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Computers are his life

After several years being the ‘go-to guy’ for his family’s computer problems, Curtis Gratz decided to start his own business

October 17, 2011
By Karin Elton , Marshall Independent

MARSHALL?-?Curtis Gratz, the owner of Everything Computers in Marshall, first became fascinated with computers at the age of about 10 when he played with his dad's Texas Instruments computer.

"It hooked up to a black and white TV," he said. "You had to save to a cassette recorder."

He went to school for computer repair in Granite Falls in 2000, but didn't finish the program. He is now finishing up the basic courses needed for an associate degree in computer support.

Article Photos

Photo by Karin Elton
Everything Computers owner Curtis Gratz removes a still-functional power supply from an old CPU to combine it with other parts to make a refurbished computer to sell at a lower cost.

"I've completed all the computer courses," he said.

In the intervening 10 years he has done truck driving, route sales, worked in a machine shop, did construction work and started to take an online electrician course, but throughout all that time he was the go-to guy with his friends and family when they had problems with their computers.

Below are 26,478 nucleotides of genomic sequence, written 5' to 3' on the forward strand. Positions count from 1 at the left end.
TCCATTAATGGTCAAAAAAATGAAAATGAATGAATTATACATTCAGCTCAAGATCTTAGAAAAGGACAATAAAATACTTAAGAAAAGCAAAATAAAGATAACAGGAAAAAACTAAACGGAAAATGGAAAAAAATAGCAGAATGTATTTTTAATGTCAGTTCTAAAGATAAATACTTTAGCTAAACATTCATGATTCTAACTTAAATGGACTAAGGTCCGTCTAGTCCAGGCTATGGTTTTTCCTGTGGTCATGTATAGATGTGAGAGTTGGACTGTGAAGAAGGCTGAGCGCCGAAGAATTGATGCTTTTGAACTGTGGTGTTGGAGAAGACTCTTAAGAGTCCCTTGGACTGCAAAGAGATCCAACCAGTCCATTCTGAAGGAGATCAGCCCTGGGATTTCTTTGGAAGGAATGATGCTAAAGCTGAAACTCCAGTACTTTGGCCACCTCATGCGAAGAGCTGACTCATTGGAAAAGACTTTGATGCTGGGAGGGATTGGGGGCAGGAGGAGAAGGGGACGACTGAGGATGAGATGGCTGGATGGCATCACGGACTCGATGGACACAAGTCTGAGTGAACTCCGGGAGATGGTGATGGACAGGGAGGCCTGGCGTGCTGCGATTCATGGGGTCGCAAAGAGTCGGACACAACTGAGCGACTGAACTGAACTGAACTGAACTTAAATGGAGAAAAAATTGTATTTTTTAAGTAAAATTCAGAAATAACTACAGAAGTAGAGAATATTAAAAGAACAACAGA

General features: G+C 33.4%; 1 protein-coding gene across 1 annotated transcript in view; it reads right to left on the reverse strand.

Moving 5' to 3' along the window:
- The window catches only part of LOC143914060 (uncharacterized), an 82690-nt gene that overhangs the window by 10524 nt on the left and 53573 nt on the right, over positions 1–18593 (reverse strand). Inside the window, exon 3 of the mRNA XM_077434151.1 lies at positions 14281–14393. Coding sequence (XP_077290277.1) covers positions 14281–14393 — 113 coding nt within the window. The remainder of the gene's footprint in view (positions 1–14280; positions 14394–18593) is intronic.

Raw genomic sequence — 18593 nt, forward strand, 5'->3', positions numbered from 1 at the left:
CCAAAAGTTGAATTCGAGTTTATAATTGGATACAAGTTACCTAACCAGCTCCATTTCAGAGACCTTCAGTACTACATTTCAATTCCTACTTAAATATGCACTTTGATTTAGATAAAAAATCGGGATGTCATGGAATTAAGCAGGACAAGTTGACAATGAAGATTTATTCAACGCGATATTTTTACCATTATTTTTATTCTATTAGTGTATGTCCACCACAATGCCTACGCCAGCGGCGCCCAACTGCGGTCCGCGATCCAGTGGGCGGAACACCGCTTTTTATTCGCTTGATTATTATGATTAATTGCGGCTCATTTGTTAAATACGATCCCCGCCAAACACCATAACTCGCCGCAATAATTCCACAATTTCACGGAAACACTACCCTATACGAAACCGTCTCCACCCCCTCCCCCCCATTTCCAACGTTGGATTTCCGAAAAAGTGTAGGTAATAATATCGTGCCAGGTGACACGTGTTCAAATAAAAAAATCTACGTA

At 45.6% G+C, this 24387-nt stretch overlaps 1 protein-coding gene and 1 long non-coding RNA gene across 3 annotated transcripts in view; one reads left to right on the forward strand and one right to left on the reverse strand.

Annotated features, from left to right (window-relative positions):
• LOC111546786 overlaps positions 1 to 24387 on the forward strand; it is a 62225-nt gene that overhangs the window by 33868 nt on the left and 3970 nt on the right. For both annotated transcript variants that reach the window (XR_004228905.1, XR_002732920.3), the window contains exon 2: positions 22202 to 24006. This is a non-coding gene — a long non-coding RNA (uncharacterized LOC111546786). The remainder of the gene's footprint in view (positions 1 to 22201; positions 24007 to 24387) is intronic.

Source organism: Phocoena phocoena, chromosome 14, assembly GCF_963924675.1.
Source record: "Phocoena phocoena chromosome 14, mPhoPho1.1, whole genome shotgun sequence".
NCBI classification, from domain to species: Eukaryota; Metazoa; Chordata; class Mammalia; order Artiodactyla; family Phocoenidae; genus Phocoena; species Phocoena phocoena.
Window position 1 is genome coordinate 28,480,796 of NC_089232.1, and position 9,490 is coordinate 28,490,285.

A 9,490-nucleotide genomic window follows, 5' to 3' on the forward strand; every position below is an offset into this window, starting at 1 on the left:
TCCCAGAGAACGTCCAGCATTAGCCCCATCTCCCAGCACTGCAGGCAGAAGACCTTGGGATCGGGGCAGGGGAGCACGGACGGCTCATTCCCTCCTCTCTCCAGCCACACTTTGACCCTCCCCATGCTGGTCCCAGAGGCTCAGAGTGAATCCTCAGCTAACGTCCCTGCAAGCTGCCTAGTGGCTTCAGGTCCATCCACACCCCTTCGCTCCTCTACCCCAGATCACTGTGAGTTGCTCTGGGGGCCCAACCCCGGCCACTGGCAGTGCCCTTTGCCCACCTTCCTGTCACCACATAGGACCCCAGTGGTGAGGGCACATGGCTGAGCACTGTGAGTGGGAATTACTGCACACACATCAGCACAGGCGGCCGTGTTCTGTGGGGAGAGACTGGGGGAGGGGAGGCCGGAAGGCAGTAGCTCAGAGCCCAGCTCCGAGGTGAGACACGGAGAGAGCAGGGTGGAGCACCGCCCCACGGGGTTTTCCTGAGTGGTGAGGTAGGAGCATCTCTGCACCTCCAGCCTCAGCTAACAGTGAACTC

"I was the computer guy in the family," he said.

At the machine shop where he worked for five years he was the unofficial in-house tech guy.

"I set up their whole network," Gratz said.

He finally decided to go on his own and devote his working life to computers. After working out of another computer store, Gratz opened Everything Computers on 5th Street in July.

"I'm always looking for a challenge," he said. "I like having the responsibility."

Gratz said there is a lot of technological information that he doesn't know yet.

"It's always changing," he said. "There is always going to be something new."

He wants to be a full service "computer guy" for his customers - doing everything from diagnosing viruses to setting up a service provider.

He is partnering with Rackspace, a "managed services provider," he said. "Cloud computing reduces the cost for you, you don't need to pay for the electricity, tapes and DVDs deteriorate over time or are vulnerable to fire or other disasters."

Gratz said having a server "in the clouds" takes the stress off the business owner because he or she doesn't have to worry about maintaining the equipment at the proper temperature, "it's all done elsewhere and they have backup generators in case of power outages."

Gratz said wants to be a "complete in-house solution provider" for his customers.

Gratz will test for hardware problems, but he would rather have a maintenance contract with an individual or business to prevent problems from happening.

"It's like with a car - with proper maintenance it will last longer," he said.

In addition to fixing and maintaining computers as well as providing services through Rackspace, Gratz is interested in recycling computers - making old computers available to someone who could use it or taking parts from nonworking computers and making a refurbished computer.

"Maybe it could be a functional computer for someone at a lower cost," he said.



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